From My Students Most of All

By Zev Leifer

The Talmud (Taanis 7a) quotes Rabbi Chanina who declared that, “I have learned much from my teachers, more from my colleagues and most from students.”  There is a tendency amongst educators, in general and more so, I suspect, amongst medical educators (given their many years of training and vast experience) to take a top-down approach.  This approach assumes that we have a contractual relationship wherein “I have the knowledge and we are here so that I can share it with you”.

In contrast, the digital age has humbled many of “our” generation since the best advice when faced with a new piece of digital equipment or software, is to “ask a ten-year old” (even an anonymous ten-year old).  But our students?!  I submit that example is a challenge – to ego and to the “Central Dogma of Education” that information flow is unidirectional.

I would like to share some of my experiences teaching digital pathology, to perhaps update that notion…
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“Seeing” the Doctor: Depicting the Physician’s Self-Identity

By Stacey McClintick

What do you what to be when you grow up?  Do I even have to?  Can I cry now?  Can I show who I am?  I can only hope you will understand and be able to take away from me all that I have… because that is what I want to give.

I am not who you think I am.  Strong on the outside… an unstoppable ramble of insecurity,  Inquisitiveness and love on the inside.  I am a mom, a Maine, a wife, a soldier, a sister, an engineer, a daughter, a student doctor, a neighbor, a college student, a carpool mom, an artist… my own self gets lost behind all these things.

I lost “rank” to save my kids and my husband, but out of curiosity and hope for challenges and to experience life, I have gained so much more.  But it hurts sometimes to not be recognized in my current position for the experiences I have had.

At the same time it is hard to focus on the facts in medicine when the very curiosity of life which pulled me in persistently tries to pull me away.  ADHD?  Maybe… I have never given up… is that my downfall?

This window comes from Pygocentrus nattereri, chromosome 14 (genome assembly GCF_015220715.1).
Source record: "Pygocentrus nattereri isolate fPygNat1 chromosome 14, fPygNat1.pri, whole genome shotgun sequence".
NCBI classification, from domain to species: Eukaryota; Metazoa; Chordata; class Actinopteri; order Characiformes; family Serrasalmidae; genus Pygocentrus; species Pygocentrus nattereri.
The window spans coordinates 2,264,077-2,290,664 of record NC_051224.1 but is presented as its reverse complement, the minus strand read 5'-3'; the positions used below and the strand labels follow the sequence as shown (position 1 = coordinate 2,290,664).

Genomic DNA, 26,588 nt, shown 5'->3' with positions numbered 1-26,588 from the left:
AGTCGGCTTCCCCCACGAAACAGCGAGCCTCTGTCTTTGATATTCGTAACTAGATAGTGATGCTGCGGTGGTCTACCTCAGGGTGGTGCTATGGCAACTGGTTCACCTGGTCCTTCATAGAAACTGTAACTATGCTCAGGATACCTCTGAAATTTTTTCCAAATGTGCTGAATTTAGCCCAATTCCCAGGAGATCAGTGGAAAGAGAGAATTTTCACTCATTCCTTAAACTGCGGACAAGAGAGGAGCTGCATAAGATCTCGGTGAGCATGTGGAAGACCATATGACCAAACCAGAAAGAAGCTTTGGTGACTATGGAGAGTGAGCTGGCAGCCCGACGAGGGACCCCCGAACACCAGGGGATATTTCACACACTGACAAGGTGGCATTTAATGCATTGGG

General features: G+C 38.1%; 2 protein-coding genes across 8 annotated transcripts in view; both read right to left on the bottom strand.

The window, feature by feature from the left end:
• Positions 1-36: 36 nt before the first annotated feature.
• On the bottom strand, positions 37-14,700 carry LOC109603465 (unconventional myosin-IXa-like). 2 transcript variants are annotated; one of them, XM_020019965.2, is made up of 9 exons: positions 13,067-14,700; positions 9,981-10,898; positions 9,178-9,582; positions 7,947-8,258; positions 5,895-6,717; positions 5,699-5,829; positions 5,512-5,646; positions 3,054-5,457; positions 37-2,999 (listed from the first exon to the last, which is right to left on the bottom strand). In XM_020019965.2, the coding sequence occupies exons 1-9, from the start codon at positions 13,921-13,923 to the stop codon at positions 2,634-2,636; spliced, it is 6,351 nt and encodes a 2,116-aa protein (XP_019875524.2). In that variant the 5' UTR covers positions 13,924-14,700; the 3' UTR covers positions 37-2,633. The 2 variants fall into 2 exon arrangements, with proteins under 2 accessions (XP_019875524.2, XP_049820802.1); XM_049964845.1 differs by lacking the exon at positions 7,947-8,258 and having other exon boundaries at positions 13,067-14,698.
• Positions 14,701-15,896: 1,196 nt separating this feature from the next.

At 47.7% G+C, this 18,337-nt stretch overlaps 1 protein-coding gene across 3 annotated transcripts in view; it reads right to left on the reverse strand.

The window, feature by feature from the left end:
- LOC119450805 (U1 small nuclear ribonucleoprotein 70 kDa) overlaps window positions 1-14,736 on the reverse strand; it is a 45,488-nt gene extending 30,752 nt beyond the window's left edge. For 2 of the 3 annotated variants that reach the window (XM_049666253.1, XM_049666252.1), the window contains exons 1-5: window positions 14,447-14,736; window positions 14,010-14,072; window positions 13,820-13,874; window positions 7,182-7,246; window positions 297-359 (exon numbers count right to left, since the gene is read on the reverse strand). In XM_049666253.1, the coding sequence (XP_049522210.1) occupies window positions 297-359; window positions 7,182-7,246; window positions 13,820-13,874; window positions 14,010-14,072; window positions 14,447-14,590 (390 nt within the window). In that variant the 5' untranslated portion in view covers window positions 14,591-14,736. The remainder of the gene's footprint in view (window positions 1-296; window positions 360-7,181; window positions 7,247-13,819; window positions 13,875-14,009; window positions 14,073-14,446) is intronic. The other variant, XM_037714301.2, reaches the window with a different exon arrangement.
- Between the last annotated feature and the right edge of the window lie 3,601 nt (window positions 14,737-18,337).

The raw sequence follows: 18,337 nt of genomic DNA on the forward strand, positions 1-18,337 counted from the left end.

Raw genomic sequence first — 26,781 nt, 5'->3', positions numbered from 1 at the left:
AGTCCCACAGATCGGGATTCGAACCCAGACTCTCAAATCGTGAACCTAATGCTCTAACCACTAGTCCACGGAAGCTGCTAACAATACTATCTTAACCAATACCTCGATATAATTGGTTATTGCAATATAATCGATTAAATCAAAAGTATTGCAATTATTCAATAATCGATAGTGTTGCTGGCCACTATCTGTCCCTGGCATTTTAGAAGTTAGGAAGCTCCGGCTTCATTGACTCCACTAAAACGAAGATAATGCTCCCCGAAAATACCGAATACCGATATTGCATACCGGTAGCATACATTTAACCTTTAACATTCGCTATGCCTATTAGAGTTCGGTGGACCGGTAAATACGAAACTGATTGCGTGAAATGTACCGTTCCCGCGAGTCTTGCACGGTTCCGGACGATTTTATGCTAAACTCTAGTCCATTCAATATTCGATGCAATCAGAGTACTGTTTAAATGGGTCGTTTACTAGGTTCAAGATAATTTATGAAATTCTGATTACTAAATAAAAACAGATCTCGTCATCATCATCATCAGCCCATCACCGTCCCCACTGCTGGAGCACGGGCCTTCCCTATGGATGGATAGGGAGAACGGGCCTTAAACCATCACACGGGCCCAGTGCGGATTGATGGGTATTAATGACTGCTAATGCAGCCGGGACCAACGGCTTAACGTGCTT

Here, regardless, I can be what I am.  In art my mistakes open up an opportunity for something wonderful I had never thought of before.  In life/medicine my mistakes are lives… more studying and more stress.

I thought long and hard about what I wanted to do for my mask, and even now I would need two, ten, or even forty more sessions to have my mask relay everything I wanted it to say. However, I understand that this was not the entire point of this exercise and that the goal was to find another way to work through the stress and in that, I was successful! (I only wish I could cash in its value more often)…
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Tough Love for Your Personal Statement: Advice from a Medical School Dean

By Sunny Nakae

The Stritch School of Medicine received 11,355 applications for 160 seats for the 2016-2017 season.  Thousands of applicants have the required coursework, strong grades and test scores.  The word is out that students need volunteer work, clinical exposure, leadership, and research in order to be competitive.  Every applicant submits a primary personal statement as well as responses to school-specific supplemental questions. As an admissions dean who reads hundreds of applications per year, I would like to offer some advice to all the premeds out there who are looking for a competitive edge: reflection is key to achieving and demonstrating personal growth…